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‣ RAD21 Mutations Cause a Human Cohesinopathy

Deardorff, Matthew A.; Wilde, Jonathan J.; Albrecht, Melanie; Dickinson, Emma; Tennstedt, Stephanie; Braunholz, Diana; Mönnich, Maren; Yan, Yuqian; Xu, Weizhen; Gil-Rodríguez, María Concepcion; Clark, Dinah; Hakonarson, Hakon; Halbach, Sara; Micheli
Fonte: Elsevier Publicador: Elsevier
Tipo: Artigo de Revista Científica
Publicado em 08/06/2012 Português
Relevância na Pesquisa
371.08043%
The evolutionarily conserved cohesin complex was originally described for its role in regulating sister-chromatid cohesion during mitosis and meiosis. Cohesin and its regulatory proteins have been implicated in several human developmental disorders, including Cornelia de Lange (CdLS) and Roberts syndromes. Here we show that human mutations in the integral cohesin structural protein RAD21 result in a congenital phenotype consistent with a “cohesinopathy.” Children with RAD21 mutations display growth retardation, minor skeletal anomalies, and facial features that overlap findings in individuals with CdLS. Notably, unlike children with mutations in NIPBL, SMC1A, or SMC3, these individuals have much milder cognitive impairment than those with classical CdLS. Mechanistically, these mutations act at the RAD21 interface with the other cohesin proteins STAG2 and SMC1A, impair cellular DNA damage response, and disrupt transcription in a zebrafish model. Our data suggest that, compared to loss-of-function mutations, dominant missense mutations result in more severe functional defects and cause worse structural and cognitive clinical findings. These results underscore the essential role of RAD21 in eukaryotes and emphasize the need for further understanding of the role of cohesin in human development.

‣ Exome Sequencing Identifies INPPL1 Mutations as a Cause of Opsismodysplasia

Huber, Céline; Faqeih, Eissa Ali; Bartholdi, Deborah; Bole-Feysot, Christine; Borochowitz, Zvi; Cavalcanti, Denise P.; Frigo, Amandine; Nitschke, Patrick; Roume, Joelle; Santos, Heloísa G.; Shalev, Stavit A.; Superti-Furga, Andrea; Delezoide, Anne-Li
Fonte: Elsevier Publicador: Elsevier
Tipo: Artigo de Revista Científica
Publicado em 10/01/2013 Português
Relevância na Pesquisa
371.08043%
Opsismodysplasia (OPS) is a severe autosomal-recessive chondrodysplasia characterized by pre- and postnatal micromelia with extremely short hands and feet. The main radiological features are severe platyspondyly, squared metacarpals, delayed skeletal ossification, and metaphyseal cupping. In order to identify mutations causing OPS, a total of 16 cases (7 terminated pregnancies and 9 postnatal cases) from 10 unrelated families were included in this study. We performed exome sequencing in three cases from three unrelated families and only one gene was found to harbor mutations in all three cases: inositol polyphosphate phosphatase-like 1 (INPPL1). Screening INPPL1 in the remaining cases identified a total of 12 distinct INPPL1 mutations in the 10 families, present at the homozygote state in 7 consanguinous families and at the compound heterozygote state in the 3 remaining families. Most mutations (6/12) resulted in premature stop codons, 2/12 were splice site, and 4/12 were missense mutations located in the catalytic domain, 5-phosphatase. INPPL1 belongs to the inositol-1,4,5-trisphosphate 5-phosphatase family, a family of signal-modulating enzymes that govern a plethora of cellular functions by regulating the levels of specific phosphoinositides. Our finding of INPPL1 mutations in OPS...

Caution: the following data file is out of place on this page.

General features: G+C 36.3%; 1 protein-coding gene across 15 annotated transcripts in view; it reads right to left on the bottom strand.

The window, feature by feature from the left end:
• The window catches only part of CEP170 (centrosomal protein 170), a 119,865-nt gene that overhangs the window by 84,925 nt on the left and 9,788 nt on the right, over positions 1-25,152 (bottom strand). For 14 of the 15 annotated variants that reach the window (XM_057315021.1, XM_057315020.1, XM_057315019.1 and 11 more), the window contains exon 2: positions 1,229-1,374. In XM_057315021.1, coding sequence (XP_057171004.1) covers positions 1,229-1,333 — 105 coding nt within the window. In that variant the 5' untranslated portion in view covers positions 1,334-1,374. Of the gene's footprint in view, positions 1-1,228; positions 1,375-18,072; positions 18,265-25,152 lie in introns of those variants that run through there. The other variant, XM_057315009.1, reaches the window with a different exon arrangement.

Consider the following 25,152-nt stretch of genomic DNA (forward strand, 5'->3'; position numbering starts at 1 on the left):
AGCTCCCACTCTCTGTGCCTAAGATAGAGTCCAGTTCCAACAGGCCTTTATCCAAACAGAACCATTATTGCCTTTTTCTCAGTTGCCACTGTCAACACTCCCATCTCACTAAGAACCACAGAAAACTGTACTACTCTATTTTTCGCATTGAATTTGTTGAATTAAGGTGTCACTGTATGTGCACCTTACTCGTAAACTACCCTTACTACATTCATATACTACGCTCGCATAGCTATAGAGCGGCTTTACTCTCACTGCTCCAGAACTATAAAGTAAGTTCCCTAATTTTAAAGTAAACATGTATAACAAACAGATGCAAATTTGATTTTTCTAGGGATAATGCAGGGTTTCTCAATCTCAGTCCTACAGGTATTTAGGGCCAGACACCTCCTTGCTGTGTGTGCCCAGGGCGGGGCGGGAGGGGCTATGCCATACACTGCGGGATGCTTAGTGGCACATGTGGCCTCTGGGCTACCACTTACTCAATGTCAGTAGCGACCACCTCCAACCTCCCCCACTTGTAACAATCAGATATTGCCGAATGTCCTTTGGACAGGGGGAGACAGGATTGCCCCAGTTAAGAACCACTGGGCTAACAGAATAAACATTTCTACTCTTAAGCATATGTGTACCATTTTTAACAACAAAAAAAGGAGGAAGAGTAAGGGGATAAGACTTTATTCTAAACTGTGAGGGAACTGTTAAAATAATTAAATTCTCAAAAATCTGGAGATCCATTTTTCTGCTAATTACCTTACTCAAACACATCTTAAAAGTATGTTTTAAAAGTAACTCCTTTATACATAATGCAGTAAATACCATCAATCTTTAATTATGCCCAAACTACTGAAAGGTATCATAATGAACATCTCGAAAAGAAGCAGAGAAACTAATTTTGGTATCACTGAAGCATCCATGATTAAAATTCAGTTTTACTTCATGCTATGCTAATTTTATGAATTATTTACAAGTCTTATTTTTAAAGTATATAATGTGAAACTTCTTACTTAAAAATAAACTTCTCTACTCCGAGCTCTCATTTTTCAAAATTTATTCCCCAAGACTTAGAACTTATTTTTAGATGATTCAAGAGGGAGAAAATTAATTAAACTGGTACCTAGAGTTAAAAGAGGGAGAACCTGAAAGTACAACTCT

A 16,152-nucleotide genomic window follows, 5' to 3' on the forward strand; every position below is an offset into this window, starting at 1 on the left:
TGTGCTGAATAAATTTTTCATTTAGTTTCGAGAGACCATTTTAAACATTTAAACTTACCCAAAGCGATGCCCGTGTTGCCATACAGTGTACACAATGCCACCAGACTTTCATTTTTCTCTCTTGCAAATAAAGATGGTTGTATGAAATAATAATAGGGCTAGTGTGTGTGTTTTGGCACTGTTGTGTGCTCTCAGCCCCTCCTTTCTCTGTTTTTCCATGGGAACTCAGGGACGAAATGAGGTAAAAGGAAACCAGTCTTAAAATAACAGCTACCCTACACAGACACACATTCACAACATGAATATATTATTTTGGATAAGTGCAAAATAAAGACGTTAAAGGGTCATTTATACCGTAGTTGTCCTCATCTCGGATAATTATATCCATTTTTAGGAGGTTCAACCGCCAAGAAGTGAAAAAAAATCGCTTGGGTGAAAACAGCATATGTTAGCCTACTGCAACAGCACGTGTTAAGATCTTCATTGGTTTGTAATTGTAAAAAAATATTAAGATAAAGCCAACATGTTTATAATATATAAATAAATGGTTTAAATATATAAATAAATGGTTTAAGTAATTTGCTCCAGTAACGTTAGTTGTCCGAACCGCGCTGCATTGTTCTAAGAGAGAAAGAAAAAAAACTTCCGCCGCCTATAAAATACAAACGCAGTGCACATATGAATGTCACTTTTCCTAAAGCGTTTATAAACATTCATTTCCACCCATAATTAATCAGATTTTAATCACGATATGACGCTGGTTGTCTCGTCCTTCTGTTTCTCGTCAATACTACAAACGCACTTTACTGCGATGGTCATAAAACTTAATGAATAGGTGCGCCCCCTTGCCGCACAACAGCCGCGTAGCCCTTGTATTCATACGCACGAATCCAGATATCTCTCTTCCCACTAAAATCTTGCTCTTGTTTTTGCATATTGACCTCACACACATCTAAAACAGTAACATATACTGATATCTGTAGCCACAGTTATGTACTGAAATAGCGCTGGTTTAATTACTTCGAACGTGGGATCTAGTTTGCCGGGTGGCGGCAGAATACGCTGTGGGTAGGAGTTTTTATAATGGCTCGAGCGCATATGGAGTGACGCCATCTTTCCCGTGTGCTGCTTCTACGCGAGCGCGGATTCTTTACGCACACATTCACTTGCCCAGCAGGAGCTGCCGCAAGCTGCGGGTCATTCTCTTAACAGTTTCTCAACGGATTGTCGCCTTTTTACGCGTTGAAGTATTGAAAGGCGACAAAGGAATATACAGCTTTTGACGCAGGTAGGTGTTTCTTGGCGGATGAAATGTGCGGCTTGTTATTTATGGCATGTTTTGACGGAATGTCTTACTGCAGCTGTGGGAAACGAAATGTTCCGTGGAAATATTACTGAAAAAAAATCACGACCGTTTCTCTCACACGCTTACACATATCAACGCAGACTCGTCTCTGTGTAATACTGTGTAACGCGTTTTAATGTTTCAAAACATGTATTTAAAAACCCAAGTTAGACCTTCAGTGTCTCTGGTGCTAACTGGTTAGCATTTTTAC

‣ Mutations Affecting the SAND Domain of DEAF1 Cause Intellectual Disability with Severe Speech Impairment and Behavioral Problems

Vulto-van Silfhout, Anneke T.; Rajamanickam, Shivakumar; Jensik, Philip J.; Vergult, Sarah; de Rocker, Nina; Newhall, Kathryn J.; Raghavan, Ramya; Reardon, Sara N.; Jarrett, Kelsey; McIntyre, Tara; Bulinski, Joseph; Ownby, Stacy L.; Huggenvik, Jodi
Fonte: Elsevier Publicador: Elsevier
Tipo: Artigo de Revista Científica
Publicado em 01/05/2014 Português
Relevância na Pesquisa
371.08043%
Recently, we identified in two individuals with intellectual disability (ID) different de novo mutations in DEAF1, which encodes a transcription factor with an important role in embryonic development. To ascertain whether these mutations in DEAF1 are causative for the ID phenotype, we performed targeted resequencing of DEAF1 in an additional cohort of over 2,300 individuals with unexplained ID and identified two additional individuals with de novo mutations in this gene. All four individuals had severe ID with severely affected speech development, and three showed severe behavioral problems. DEAF1 is highly expressed in the CNS, especially during early embryonic development. All four mutations were missense mutations affecting the SAND domain of DEAF1. Altered DEAF1 harboring any of the four amino acid changes showed impaired transcriptional regulation of the DEAF1 promoter. Moreover, behavioral studies in mice with a conditional knockout of Deaf1 in the brain showed memory deficits and increased anxiety-like behavior. Our results demonstrate that mutations in DEAF1 cause ID and behavioral problems, most likely as a result of impaired transcriptional regulation by DEAF1.